Used 2016 Buick Cascada Review

Edmunds expert review

Buick is back in the drop-top business with a new convertible, the 2016 Cascada. It's comfortable, as you would expect a Buick to be, and competitively priced. Ready to find out if getting a breeze through your hair in a Cascada is right for you?

What's new for 2016

The Buick Cascada is an all-new model.

Vehicle overview

Shop for a convertible nowadays and you'll find yourself choosing between muscle cars like the Chevrolet Camaro and Ford Mustang, compacts like the Mini Cooper and Volkswagen Beetle, and luxury cars like the Audi A3 and BMW 2 Series. You might then wonder: Whatever happened to the reasonably priced convertible with four usable seats? Well, put simply, automakers stopped making them. But now one automaker, Buick, is jumping back in with its all-new 2016 Cascada.

It's heavy and not very powerful, and that results in underwhelming acceleration and fuel economy; dashboard controls all look alike, which can be distracting on the road; tech interface is dated compared to rivals; mediocre interior quality.

Like Buick's four-door Regal, the Cascada has been plucked directly from Opel, General Motors' European division. In order to naturalize the Cascada, Buick outfitted it with suspension components that provide a softer, quieter ride. Thanks to a stiff body structure, Buick's engineers were able to tune the Cascada to provide a compliant ride quality while also maintaining a decent amount of handling capability. Take the Cascada through some curves and you'll find its well-mannered European heritage indeed remains largely intact.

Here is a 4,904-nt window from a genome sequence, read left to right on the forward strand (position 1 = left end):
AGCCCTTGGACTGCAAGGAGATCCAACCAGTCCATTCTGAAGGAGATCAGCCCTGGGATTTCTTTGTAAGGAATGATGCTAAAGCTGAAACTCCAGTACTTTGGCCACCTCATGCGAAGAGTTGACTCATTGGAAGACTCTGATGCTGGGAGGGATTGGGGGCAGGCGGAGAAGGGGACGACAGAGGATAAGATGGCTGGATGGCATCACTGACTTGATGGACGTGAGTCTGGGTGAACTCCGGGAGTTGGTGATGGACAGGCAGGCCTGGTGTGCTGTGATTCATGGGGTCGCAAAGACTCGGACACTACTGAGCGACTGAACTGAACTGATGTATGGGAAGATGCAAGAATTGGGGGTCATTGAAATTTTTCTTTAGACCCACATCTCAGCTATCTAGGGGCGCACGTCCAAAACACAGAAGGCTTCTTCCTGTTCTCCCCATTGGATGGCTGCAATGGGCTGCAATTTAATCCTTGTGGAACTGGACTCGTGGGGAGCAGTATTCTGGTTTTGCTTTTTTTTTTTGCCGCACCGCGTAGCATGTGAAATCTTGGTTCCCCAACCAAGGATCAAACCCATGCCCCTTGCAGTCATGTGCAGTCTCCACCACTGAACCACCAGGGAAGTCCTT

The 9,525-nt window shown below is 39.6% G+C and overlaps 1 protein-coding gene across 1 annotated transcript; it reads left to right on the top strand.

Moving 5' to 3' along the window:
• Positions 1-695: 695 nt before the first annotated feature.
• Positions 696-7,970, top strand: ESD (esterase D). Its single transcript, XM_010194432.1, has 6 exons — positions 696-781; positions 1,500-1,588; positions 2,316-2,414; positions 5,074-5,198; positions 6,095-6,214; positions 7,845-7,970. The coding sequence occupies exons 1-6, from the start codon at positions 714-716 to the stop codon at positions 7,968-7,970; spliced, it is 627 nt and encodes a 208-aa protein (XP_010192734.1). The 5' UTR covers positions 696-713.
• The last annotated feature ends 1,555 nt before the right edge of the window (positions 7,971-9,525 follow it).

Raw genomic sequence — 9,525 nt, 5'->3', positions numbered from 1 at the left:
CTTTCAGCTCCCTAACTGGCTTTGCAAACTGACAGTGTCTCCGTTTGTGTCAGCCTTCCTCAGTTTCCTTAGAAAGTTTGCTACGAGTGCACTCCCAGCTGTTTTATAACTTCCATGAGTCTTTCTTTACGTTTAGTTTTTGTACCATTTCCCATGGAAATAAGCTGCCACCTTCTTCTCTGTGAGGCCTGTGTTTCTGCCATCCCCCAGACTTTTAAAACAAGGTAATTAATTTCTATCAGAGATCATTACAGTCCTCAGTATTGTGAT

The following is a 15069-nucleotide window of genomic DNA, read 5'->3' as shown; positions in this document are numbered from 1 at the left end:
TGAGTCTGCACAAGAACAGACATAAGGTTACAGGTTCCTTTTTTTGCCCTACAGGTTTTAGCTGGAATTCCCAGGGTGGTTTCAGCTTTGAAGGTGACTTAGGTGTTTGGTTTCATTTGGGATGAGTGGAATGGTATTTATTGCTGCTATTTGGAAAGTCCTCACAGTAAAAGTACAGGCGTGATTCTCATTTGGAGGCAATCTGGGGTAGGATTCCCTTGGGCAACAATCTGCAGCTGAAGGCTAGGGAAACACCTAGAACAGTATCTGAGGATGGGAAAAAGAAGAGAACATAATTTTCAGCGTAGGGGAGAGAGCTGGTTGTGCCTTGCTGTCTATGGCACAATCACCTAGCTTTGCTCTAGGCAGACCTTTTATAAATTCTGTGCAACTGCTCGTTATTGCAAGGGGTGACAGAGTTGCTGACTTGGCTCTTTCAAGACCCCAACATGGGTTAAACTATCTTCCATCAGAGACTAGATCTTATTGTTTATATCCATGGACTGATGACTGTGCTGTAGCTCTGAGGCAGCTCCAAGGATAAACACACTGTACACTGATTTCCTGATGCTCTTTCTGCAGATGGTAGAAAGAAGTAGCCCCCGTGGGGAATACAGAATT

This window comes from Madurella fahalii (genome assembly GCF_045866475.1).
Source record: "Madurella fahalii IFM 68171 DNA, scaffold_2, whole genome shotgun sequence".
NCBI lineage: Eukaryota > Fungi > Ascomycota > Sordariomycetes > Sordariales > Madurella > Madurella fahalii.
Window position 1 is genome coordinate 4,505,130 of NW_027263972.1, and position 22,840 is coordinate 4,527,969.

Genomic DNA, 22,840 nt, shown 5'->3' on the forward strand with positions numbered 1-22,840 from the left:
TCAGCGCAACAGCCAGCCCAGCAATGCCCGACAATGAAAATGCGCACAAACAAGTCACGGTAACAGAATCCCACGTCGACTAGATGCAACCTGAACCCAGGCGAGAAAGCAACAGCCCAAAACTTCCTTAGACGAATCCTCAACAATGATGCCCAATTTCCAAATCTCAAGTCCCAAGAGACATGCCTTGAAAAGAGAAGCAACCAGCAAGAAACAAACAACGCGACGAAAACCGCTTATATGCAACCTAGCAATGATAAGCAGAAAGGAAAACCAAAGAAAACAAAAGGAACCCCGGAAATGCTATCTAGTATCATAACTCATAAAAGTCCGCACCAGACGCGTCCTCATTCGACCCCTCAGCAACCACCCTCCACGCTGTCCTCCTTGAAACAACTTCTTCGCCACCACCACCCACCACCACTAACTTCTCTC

Every convertible requires some compromises to practicality, but the Cascada requests fewer than most. The rear seat, though not generous with stretch-out space, can accommodate two smaller passengers. The trunk is a little bigger than normal, too, and it's augmented by fold-down rear seatbacks with a handy pass-through for larger cargo. Additional thoughtful details include a one-touch power top that can be raised or lowered at speeds up to 31 mph and electric seat-belt presenters that bring the front shoulder belts into easy reach when the door is closed.